An estimated 12 percent of all plastic is incinerated, releasing more greenhouse gases, as well as dangerous toxins, including dioxins and heavy metals. Industry is promoting an expansion of incineration in waste-to-electricity plants, which it describes as a source of renewable energy. What’s more, new research suggests plastic in the environment releases greenhouse gases as it degrades — a potentially vast and uncontrollable source of emissions.
"These things are going to continue to be important applications that protect our health and society going forward," he said. "The key here is context. If you aren’t going to use plastics, what are you going to use instead?" Alternatives such as steel, glass and aluminum have negative impacts of their own, including carbon footprints that can be greater than plastic’s, he said. And while critics focus on disposable items that seem frivolous, much plastic is put to longer lasting use, he said.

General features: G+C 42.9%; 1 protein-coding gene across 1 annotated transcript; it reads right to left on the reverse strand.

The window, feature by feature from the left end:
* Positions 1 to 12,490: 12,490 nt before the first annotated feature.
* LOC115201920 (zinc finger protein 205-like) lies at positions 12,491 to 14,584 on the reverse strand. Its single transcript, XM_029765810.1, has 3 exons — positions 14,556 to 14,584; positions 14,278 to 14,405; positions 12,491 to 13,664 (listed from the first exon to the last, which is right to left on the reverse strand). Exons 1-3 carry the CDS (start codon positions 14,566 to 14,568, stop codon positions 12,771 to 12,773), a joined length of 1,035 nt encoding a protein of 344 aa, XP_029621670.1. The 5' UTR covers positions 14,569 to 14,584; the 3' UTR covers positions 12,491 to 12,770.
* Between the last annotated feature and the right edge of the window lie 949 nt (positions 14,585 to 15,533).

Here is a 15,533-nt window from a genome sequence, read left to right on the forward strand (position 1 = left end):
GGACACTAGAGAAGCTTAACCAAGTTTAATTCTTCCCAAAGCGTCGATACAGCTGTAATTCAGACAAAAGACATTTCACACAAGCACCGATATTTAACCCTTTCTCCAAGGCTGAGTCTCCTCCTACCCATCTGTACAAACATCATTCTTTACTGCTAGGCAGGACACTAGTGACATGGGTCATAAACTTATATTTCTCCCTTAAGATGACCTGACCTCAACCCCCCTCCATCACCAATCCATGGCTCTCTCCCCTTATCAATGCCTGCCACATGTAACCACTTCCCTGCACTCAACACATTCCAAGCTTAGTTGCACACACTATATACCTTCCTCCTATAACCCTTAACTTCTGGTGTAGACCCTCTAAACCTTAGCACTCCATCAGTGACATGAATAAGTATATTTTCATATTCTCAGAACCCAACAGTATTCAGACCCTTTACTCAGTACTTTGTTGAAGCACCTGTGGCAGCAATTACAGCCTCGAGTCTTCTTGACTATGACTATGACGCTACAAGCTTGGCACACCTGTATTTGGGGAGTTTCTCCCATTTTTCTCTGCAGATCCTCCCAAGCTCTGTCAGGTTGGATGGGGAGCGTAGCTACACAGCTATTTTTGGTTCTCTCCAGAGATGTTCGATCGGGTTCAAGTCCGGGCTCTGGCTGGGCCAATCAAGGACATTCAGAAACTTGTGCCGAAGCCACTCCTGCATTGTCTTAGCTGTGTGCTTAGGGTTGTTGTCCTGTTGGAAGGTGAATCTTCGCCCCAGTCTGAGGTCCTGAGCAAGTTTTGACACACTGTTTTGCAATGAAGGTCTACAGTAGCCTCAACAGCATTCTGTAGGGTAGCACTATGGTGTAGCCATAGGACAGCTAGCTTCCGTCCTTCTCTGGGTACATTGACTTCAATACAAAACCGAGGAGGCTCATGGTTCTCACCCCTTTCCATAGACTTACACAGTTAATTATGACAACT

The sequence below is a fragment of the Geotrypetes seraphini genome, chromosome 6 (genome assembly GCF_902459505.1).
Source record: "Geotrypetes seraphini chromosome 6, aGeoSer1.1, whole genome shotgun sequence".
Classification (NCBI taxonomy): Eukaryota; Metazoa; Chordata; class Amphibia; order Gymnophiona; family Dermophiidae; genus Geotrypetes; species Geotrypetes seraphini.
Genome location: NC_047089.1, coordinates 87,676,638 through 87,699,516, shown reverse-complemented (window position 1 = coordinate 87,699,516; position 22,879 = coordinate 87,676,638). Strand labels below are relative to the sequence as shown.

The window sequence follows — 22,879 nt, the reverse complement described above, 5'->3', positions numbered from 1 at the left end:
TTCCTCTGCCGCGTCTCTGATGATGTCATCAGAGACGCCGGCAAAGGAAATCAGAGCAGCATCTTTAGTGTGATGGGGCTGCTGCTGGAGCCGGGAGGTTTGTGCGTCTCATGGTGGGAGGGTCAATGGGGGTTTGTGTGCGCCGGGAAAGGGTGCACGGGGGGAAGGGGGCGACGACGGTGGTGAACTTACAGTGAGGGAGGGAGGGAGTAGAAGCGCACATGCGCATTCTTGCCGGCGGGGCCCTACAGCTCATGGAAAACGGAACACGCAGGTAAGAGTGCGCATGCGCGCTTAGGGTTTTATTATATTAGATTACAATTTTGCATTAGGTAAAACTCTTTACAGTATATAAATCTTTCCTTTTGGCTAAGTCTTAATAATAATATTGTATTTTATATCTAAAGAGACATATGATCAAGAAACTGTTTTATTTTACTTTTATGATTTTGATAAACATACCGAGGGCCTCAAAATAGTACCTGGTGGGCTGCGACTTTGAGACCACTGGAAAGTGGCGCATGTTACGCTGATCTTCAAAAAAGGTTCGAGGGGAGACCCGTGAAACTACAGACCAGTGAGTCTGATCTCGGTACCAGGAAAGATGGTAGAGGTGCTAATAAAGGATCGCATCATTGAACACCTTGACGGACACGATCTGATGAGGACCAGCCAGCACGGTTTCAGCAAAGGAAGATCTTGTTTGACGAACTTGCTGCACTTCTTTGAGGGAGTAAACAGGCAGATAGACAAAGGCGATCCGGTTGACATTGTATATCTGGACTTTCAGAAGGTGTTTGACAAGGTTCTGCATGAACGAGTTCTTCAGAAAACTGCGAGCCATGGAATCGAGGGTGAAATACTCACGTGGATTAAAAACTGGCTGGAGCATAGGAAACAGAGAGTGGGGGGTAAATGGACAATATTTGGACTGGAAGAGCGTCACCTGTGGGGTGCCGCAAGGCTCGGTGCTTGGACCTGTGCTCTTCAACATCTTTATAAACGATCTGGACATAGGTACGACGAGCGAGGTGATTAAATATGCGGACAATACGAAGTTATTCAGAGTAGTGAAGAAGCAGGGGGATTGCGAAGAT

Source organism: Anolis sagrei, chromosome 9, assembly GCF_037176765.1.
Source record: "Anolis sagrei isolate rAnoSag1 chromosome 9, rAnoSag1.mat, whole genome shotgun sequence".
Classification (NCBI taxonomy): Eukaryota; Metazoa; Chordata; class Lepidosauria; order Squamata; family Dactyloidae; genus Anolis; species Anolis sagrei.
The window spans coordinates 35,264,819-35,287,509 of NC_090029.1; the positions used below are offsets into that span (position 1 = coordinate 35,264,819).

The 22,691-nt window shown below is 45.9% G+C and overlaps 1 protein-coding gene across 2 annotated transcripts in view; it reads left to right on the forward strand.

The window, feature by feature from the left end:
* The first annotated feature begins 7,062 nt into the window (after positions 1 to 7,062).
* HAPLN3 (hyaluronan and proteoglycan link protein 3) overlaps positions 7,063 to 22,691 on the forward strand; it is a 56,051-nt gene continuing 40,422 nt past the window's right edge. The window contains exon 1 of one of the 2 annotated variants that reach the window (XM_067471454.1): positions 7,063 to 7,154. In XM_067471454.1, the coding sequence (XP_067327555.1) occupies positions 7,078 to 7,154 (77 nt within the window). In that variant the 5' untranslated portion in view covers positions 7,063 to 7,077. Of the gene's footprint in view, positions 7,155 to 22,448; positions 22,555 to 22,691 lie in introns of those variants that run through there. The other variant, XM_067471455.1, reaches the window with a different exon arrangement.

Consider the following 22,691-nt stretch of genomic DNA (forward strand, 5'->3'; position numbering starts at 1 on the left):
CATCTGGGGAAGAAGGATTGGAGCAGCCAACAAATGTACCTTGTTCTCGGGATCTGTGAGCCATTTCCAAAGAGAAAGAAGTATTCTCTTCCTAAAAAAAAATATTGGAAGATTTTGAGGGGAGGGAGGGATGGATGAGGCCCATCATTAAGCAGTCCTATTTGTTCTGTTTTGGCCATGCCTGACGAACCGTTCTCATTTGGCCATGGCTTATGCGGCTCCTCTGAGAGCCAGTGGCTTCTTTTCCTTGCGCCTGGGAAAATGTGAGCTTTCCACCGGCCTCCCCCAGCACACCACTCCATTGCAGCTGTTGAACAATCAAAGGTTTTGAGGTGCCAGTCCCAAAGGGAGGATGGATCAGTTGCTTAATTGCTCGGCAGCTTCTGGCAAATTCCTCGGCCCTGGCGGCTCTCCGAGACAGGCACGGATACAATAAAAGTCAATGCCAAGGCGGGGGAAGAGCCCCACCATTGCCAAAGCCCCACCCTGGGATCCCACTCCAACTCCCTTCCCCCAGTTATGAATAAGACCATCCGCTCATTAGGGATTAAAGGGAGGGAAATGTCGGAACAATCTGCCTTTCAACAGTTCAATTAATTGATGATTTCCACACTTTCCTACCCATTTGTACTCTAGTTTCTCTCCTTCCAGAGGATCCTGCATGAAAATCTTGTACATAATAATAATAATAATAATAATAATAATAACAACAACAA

Still, convenience — such as consumers’ taste for eating and drinking on the go — is a big driver of plastic use in wealthy nations. And the developing world has become an important new market, too. In parts of Asia, international companies sell single portions of products such as shampoo, soap and lotion to low-income consumers in individual packets. But while industry points to a lack of waste management infrastructure in poor countries as a cause of the ocean plastic problem, Americans use dozens of times more plastic per capita than Indians, five times more than Indonesians and nearly three times as much as Chinese.
In addition to its climate impacts, petrochemical production can release airborne toxins such as 1,3-Butadiene, benzene and toluene, causing cancer and other illnesses. Many plants are in poor areas, often communities of color, although as the fracking connection drives expansion into rural areas, poor white communities likely will be increasingly affected, too.